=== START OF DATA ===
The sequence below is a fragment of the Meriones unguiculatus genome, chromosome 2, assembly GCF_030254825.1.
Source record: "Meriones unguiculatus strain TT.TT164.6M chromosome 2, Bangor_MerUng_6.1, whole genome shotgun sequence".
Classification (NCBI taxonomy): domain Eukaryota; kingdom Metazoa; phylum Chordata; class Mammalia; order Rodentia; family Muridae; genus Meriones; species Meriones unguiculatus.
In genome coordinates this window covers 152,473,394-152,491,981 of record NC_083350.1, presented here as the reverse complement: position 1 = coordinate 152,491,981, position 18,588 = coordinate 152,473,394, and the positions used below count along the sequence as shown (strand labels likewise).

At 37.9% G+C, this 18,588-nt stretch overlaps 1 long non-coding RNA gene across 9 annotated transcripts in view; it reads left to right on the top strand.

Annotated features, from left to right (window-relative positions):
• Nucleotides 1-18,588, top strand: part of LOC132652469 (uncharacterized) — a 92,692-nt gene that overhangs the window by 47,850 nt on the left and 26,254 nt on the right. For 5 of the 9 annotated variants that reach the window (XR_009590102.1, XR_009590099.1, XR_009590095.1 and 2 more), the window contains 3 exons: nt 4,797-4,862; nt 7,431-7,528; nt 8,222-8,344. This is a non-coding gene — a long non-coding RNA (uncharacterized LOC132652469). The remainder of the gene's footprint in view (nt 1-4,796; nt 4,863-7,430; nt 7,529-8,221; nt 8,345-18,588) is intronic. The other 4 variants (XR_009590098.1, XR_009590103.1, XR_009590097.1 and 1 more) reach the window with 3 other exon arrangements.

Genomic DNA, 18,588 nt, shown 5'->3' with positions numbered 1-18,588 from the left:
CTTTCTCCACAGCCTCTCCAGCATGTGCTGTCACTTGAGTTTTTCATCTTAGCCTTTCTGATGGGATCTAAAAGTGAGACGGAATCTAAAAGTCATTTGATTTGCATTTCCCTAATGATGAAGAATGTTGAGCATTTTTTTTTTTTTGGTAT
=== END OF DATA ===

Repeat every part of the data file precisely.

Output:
The sequence below is a fragment of the Meriones unguiculatus genome, chromosome 2, assembly GCF_030254825.1.
Source record: "Meriones unguiculatus strain TT.TT164.6M chromosome 2, Bangor_MerUng_6.1, whole genome shotgun sequence".
Classification (NCBI taxonomy): domain Eukaryota; kingdom Metazoa; phylum Chordata; class Mammalia; order Rodentia; family Muridae; genus Meriones; species Meriones unguiculatus.
In genome coordinates this window covers 152,473,394-152,491,981 of record NC_083350.1, presented here as the reverse complement: position 1 = coordinate 152,491,981, position 18,588 = coordinate 152,473,394, and the positions used below count along the sequence as shown (strand labels likewise).

At 37.9% G+C, this 18,588-nt stretch overlaps 1 long non-coding RNA gene across 9 annotated transcripts in view; it reads left to right on the top strand.

Annotated features, from left to right (window-relative positions):
• Nucleotides 1-18,588, top strand: part of LOC132652469 (uncharacterized) — a 92,692-nt gene that overhangs the window by 47,850 nt on the left and 26,254 nt on the right. For 5 of the 9 annotated variants that reach the window (XR_009590102.1, XR_009590099.1, XR_009590095.1 and 2 more), the window contains 3 exons: nt 4,797-4,862; nt 7,431-7,528; nt 8,222-8,344. This is a non-coding gene — a long non-coding RNA (uncharacterized LOC132652469). The remainder of the gene's footprint in view (nt 1-4,796; nt 4,863-7,430; nt 7,529-8,221; nt 8,345-18,588) is intronic. The other 4 variants (XR_009590098.1, XR_009590103.1, XR_009590097.1 and 1 more) reach the window with 3 other exon arrangements.

Genomic DNA, 18,588 nt, shown 5'->3' with positions numbered 1-18,588 from the left:
CTTTCTCCACAGCCTCTCCAGCATGTGCTGTCACTTGAGTTTTTCATCTTAGCCTTTCTGATGGGATCTAAAAGTGAGACGGAATCTAAAAGTCATTTGATTTGCATTTCCCTAATGATGAAGAATGTTGAGCATTTTTTTTTTTTTGGTAT